Religion

Owl Post 4-18-14

Owl Post

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If All Religions Are True, Then God Is Cruel:

world-religionsThe short film Most made its way onto the big screen more than 10 years ago. A brilliantly moving piece of cinema, the film tells the story of a single father who lives with his son in the Czech Republic. The pair share simple yet content lives together. The father works as a bridge engineer—he is responsible for raising and lowering a massive draw-bridge that allows ships and trains to pass at scheduled times. One day, the boy happened to be at the bridge with his father. As he’s playing outside, he notices a train rapidly approaching the station.

Why How I Met Your Mother’s Marshall and Lily Were TV’s Best Sitcom Couple:

tumblr_l7vaf65RMu1qdsisgo1_500For many casual fans of How I Met Your Mother, the treacly plot of Ted seeking out “the Mother” grew unbearably manipulative, right up through the twists and turns of last night’s final episode. And yet, our nostalgic flame will burn on for many aspects of HIMYM, among them the awesomeness of Lily and Marshall. The married college sweethearts, played by comedy heavyweights Jason Segel and Alyson Hannigan, provided a model for happy but rarely boring coupledom, even as the show’s other characters fumbled romantically. For every obnoxious rom-com gesture that Ted attempted, Lily and Marshall were there to point out that the real thing is as messy as it is sweet.

Hollywood tries to win Christians’ faith:

1Randall Wallace didn’t expect a rock-star reception when he went on the road to promote his faith-based drama “Heaven Is for Real” ahead of its Easter-weekend release.

Yet at the First Assembly of God Church in Phoenix, 9,000 congregants greeted the filmmaker with a standing ovation. A few days later, 11,000 boisterous students packed a convocation in the sports arena at Liberty University, a Christian college in Lynchburg, Va., where Wallace, best known for writing the 1995 battle biopic “Braveheart” and directing the equestrian drama “Secretariat,” spoke about “Heaven Is for Real.”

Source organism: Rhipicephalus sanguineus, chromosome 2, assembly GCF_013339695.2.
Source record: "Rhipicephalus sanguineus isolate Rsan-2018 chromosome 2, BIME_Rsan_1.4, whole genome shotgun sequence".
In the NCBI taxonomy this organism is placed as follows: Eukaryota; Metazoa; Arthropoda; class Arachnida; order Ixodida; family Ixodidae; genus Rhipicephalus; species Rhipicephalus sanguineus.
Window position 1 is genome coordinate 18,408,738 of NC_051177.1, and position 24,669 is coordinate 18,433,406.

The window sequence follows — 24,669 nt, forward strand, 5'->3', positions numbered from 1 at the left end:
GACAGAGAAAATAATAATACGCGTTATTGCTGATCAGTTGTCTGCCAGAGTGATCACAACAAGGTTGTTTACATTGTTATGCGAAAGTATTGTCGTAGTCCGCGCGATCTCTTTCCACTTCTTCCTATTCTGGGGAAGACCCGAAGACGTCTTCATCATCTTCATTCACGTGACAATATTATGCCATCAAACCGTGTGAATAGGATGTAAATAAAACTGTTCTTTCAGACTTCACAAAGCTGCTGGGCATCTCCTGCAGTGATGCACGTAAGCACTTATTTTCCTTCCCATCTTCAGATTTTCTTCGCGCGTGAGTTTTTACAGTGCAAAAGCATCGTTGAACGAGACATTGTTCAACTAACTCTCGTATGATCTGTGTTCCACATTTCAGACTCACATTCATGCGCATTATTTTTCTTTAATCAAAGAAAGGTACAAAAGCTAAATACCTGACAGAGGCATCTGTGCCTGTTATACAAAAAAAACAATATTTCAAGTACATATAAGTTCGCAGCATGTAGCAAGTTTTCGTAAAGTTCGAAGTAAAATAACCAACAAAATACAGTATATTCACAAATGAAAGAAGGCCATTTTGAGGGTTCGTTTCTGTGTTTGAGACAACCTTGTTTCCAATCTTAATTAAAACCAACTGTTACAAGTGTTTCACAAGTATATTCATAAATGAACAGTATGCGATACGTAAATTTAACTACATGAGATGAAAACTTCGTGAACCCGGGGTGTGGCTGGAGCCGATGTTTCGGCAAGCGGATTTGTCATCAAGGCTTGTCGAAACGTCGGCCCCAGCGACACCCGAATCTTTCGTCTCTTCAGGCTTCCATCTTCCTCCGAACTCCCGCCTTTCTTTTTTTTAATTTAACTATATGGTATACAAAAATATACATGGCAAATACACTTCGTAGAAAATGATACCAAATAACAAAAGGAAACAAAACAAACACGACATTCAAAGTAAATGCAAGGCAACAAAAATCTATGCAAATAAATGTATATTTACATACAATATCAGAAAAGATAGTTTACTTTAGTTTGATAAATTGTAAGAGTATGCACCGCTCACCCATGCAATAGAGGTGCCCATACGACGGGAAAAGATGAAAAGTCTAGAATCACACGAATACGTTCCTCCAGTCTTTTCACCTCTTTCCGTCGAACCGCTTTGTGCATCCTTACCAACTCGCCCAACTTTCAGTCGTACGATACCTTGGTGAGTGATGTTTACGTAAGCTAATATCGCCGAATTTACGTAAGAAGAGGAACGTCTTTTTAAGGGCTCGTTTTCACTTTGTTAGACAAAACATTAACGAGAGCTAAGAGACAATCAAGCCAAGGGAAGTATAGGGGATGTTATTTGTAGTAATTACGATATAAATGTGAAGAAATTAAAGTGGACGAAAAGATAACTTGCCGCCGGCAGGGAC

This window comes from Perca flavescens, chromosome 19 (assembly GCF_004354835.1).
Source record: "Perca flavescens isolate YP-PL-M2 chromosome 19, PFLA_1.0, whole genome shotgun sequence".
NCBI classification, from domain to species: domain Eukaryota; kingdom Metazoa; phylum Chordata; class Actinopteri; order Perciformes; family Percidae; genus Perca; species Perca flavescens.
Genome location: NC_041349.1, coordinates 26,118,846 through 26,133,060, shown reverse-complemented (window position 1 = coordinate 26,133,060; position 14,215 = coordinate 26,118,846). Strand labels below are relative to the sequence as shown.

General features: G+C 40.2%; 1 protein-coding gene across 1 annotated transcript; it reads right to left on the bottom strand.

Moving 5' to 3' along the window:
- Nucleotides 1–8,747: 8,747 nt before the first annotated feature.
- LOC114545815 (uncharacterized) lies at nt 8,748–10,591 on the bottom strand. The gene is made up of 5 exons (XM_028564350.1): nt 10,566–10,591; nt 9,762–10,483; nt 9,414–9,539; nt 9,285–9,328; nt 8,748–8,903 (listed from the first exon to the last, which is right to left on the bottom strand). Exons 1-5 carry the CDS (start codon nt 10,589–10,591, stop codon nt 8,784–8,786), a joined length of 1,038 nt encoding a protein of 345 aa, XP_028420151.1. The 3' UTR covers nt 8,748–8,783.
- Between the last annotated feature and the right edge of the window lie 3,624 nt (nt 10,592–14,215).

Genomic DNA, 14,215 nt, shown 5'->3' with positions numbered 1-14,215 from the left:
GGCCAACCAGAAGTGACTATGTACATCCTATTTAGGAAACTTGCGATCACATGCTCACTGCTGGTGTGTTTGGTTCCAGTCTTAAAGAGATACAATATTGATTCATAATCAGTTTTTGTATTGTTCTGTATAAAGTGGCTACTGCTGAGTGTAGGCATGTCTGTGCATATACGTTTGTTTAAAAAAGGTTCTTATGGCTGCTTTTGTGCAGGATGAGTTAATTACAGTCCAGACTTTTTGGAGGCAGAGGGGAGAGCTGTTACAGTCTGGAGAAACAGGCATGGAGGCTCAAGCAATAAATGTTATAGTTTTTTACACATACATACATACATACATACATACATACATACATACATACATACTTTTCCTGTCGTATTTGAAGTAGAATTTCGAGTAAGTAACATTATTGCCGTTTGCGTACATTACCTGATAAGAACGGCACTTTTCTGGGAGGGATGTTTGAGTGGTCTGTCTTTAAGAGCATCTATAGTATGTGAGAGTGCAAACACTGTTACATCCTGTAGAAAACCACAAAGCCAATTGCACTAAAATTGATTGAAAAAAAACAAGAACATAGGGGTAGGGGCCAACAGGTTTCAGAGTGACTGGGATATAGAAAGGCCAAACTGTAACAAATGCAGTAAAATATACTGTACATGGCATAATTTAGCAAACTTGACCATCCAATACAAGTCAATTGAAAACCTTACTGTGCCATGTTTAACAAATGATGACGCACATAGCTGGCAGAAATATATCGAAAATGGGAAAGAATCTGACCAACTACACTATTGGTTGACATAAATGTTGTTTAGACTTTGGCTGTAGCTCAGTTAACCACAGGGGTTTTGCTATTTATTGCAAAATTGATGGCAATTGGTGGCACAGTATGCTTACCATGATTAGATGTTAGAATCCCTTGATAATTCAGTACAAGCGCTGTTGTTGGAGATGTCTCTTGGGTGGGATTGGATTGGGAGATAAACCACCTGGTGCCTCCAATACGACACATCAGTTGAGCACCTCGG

Literary City, Bookstore Desert:

storewindownight_0When Sarah McNally, the owner of McNally Jackson bookstore in Lower Manhattan, set out to open a second location, she went to a neighborhood with a sterling literary reputation, the home turf of writers from Edgar Allan Poe to Nora Ephron: the Upper West Side.

She was stopped by the skyscraper-high rents.

The Underrated, Universal Appeal of Science Fiction:

science-fictionWhen I’m introduced to someone as a writer, a now familiar pattern of events often follows.

“Oh, really! How interesting!” the someone—let’s call her Jane—says, sounding quite enthusiastic. “What do you write?”

“Science fiction,” I say.

Jane instantly glazes over. “I’m afraid I never read science fiction.”

 

Preeminent Importance

He is the image of the invisible God, the firstborn of all creation. For by him all things were created, in heaven and on earth, visible and invisible, whether thrones or dominions or rulers or authorities—all things were created through him and for him. And he is before all things, and in him all things hold together. And he is the head of the body, the church. He is the beginning, the firstborn from the dead, that in everything he might be preeminent. For in him all the fullness of God was pleased to dwell, and through him to reconcile to himself all things, whether on earth or in heaven, making peace by the blood of his cross.

And you, who once were alienated and hostile in mind, doing evil deeds, he has now reconciled in his body of flesh by his death, in order to present you holy and blameless and above reproach before him, if indeed you continue in the faith, stable and steadfast, not shifting from the hope of the gospel that you heard, which has been proclaimed in all creation under heaven, and of which I, Paul, became a minister. (Colossians 1:15-23 ESV)

Let us not shift our gaze and attention away from the gospel of Christ which is the hope of our salvation and the only rock with which to build our lives upon.